While most of the response out there has been from the Co-operatives movement (all good points covered in the link provided above), I will focus my comments more on the rural nature of Canada's Rural and Co-operatives Secretariat. Developing mechanisms to support the revitalization of rural areas in a country as large as Canada is challenging to say the least. And while some might question the role of government in rural revitalization, I do not. We have long lived in a country where rural has been equated with agriculture and where supports are targeted at subsidizing sectors in rural areas. Both of these misguided assumptions and strategies has failed to produce the types of impacts that have been desired in rural areas - not just in Canada, but in other countries that have done the same.
There are however, great minds at work that have not only questioned these attempts but have provided new potential solutions to create prosperity in rural areas (with the highest links to poverty - yes, even in Canada). In Canada, the minds that were behind the steering wheel in government are/were in the Canadian Rural and Cooperatives Secretariat. Despite being a small unit, this is a mighty one and I have enjoyed opportunities to work with them in past projects. I found that the emphasis on evidence based decision making, innovation and collective prosperity was not only refreshing, but very relevant. In my work in the field, when many communities members often pick on government representatives, they seemed to speak differently about the folks in the CRCS. They knew them by name, they had met them, they knew of their programs, they benefited from their interactions with them and they were fond of their programs. I guess I mirrored these responses.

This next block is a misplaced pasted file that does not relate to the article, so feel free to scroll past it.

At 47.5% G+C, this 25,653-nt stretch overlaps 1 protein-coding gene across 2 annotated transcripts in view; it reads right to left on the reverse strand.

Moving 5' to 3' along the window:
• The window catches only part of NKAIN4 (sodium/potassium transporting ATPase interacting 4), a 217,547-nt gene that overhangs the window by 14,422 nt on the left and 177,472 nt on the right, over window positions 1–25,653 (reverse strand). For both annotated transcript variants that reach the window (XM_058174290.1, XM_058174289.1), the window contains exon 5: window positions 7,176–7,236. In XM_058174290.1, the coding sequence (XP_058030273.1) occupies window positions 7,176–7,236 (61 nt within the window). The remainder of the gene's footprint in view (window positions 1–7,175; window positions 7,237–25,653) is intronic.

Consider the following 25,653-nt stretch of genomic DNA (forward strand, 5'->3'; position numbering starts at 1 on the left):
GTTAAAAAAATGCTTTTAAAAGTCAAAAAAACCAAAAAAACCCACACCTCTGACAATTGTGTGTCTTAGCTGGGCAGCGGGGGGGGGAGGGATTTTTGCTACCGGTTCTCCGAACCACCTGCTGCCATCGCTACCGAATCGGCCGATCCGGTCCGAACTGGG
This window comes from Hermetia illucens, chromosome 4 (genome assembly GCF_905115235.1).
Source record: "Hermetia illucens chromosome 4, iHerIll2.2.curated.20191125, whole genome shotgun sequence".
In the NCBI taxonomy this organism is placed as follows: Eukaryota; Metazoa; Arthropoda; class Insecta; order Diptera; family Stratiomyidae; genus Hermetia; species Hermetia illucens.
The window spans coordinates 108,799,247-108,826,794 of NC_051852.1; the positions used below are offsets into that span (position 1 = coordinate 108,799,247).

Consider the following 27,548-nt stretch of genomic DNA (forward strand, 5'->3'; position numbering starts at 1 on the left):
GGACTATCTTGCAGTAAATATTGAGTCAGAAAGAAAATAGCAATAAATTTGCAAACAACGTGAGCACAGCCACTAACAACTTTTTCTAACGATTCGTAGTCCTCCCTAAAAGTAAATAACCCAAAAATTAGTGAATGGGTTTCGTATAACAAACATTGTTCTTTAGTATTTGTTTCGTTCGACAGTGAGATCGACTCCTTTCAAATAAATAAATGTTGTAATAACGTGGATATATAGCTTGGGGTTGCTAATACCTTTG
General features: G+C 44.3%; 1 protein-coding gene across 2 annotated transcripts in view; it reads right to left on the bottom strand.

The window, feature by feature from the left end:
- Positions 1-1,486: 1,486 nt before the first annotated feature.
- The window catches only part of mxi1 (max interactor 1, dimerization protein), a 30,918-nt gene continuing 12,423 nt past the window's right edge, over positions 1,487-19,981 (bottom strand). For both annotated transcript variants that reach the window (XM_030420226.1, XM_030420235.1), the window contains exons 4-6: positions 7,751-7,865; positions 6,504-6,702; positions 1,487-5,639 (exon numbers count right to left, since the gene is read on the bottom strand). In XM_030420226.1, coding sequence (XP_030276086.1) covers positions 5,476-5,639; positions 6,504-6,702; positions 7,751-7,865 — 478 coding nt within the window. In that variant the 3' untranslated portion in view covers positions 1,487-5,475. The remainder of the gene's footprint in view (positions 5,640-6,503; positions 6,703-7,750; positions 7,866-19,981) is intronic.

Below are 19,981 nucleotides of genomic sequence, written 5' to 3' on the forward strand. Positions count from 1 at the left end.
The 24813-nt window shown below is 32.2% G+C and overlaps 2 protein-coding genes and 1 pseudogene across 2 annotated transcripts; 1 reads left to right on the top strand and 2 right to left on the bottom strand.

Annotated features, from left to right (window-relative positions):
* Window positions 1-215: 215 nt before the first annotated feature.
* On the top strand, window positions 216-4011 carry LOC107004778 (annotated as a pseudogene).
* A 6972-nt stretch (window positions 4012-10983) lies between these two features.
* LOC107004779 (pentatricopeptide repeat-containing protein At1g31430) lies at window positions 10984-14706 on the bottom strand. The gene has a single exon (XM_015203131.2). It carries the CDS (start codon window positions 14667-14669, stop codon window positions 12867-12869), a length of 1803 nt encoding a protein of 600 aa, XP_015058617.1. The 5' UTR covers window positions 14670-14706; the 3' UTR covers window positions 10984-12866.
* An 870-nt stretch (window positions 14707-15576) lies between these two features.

I guess I am left with a few questions right now....
- How can we create a climate of innovation and prosperity for rural Canada when the hard work and forward thinking "low cost" Departments such as the Canadian Rural and Co-operatives Secretariat are so drastically reduced?
- What happens of the great work on the three priority areas that people had been working on for the past few years?
- Who will lead the charge in thinking holistically about rural Canada as we move forward?
- What "innovative" strategies or policies are being proposed for rural Canada? By whom?
- Is there a role for a Rural and Cooperatives Secretariat? If so, what is it and can it be achieved with what is left?